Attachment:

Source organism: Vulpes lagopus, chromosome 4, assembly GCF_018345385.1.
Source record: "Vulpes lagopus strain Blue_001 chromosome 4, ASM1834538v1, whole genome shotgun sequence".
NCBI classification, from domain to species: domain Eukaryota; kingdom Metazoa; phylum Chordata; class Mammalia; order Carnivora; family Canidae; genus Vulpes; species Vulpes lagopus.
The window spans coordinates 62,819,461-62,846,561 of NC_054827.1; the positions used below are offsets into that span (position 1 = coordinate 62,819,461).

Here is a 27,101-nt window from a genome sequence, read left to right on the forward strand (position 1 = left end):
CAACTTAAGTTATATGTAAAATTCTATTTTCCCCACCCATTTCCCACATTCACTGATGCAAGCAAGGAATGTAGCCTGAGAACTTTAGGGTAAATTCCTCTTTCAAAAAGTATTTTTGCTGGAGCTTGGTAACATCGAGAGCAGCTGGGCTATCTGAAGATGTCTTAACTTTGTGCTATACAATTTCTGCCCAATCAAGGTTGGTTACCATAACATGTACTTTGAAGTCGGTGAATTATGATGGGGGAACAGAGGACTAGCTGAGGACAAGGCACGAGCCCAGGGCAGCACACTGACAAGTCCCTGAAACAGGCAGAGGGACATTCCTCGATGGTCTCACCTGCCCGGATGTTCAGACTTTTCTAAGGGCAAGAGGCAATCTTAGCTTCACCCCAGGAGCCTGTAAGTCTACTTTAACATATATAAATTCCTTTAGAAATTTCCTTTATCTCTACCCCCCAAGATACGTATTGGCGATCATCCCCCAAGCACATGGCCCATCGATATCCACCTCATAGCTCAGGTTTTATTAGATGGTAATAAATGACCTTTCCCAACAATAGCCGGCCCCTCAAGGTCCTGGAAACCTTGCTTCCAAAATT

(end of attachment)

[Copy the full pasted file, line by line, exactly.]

Source organism: Vulpes lagopus, chromosome 4, assembly GCF_018345385.1.
Source record: "Vulpes lagopus strain Blue_001 chromosome 4, ASM1834538v1, whole genome shotgun sequence".
NCBI classification, from domain to species: domain Eukaryota; kingdom Metazoa; phylum Chordata; class Mammalia; order Carnivora; family Canidae; genus Vulpes; species Vulpes lagopus.
The window spans coordinates 62,819,461-62,846,561 of NC_054827.1; the positions used below are offsets into that span (position 1 = coordinate 62,819,461).

Here is a 27,101-nt window from a genome sequence, read left to right on the forward strand (position 1 = left end):
CAACTTAAGTTATATGTAAAATTCTATTTTCCCCACCCATTTCCCACATTCACTGATGCAAGCAAGGAATGTAGCCTGAGAACTTTAGGGTAAATTCCTCTTTCAAAAAGTATTTTTGCTGGAGCTTGGTAACATCGAGAGCAGCTGGGCTATCTGAAGATGTCTTAACTTTGTGCTATACAATTTCTGCCCAATCAAGGTTGGTTACCATAACATGTACTTTGAAGTCGGTGAATTATGATGGGGGAACAGAGGACTAGCTGAGGACAAGGCACGAGCCCAGGGCAGCACACTGACAAGTCCCTGAAACAGGCAGAGGGACATTCCTCGATGGTCTCACCTGCCCGGATGTTCAGACTTTTCTAAGGGCAAGAGGCAATCTTAGCTTCACCCCAGGAGCCTGTAAGTCTACTTTAACATATATAAATTCCTTTAGAAATTTCCTTTATCTCTACCCCCCAAGATACGTATTGGCGATCATCCCCCAAGCACATGGCCCATCGATATCCACCTCATAGCTCAGGTTTTATTAGATGGTAATAAATGACCTTTCCCAACAATAGCCGGCCCCTCAAGGTCCTGGAAACCTTGCTTCCAAAATT